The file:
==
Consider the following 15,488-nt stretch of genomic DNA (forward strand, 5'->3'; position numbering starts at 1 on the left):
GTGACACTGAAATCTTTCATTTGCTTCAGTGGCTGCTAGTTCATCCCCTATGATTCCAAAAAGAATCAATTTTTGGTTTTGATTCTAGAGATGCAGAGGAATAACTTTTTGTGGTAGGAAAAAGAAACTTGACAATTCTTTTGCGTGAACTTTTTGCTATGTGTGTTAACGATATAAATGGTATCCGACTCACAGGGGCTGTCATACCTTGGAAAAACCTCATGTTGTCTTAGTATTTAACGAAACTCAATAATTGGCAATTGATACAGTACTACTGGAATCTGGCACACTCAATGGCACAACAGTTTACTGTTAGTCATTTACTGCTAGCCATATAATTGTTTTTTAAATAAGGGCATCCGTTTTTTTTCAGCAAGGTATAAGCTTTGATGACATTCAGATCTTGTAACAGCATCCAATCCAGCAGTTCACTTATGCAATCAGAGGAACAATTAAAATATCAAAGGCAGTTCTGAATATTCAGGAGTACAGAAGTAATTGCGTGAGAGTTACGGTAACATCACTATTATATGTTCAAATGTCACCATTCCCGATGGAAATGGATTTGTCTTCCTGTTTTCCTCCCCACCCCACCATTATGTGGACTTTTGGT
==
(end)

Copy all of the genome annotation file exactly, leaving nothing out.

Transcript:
Consider the following 15,488-nt stretch of genomic DNA (forward strand, 5'->3'; position numbering starts at 1 on the left):
GTGACACTGAAATCTTTCATTTGCTTCAGTGGCTGCTAGTTCATCCCCTATGATTCCAAAAAGAATCAATTTTTGGTTTTGATTCTAGAGATGCAGAGGAATAACTTTTTGTGGTAGGAAAAAGAAACTTGACAATTCTTTTGCGTGAACTTTTTGCTATGTGTGTTAACGATATAAATGGTATCCGACTCACAGGGGCTGTCATACCTTGGAAAAACCTCATGTTGTCTTAGTATTTAACGAAACTCAATAATTGGCAATTGATACAGTACTACTGGAATCTGGCACACTCAATGGCACAACAGTTTACTGTTAGTCATTTACTGCTAGCCATATAATTGTTTTTTAAATAAGGGCATCCGTTTTTTTTCAGCAAGGTATAAGCTTTGATGACATTCAGATCTTGTAACAGCATCCAATCCAGCAGTTCACTTATGCAATCAGAGGAACAATTAAAATATCAAAGGCAGTTCTGAATATTCAGGAGTACAGAAGTAATTGCGTGAGAGTTACGGTAACATCACTATTATATGTTCAAATGTCACCATTCCCGATGGAAATGGATTTGTCTTCCTGTTTTCCTCCCCACCCCACCATTATGTGGACTTTTGGT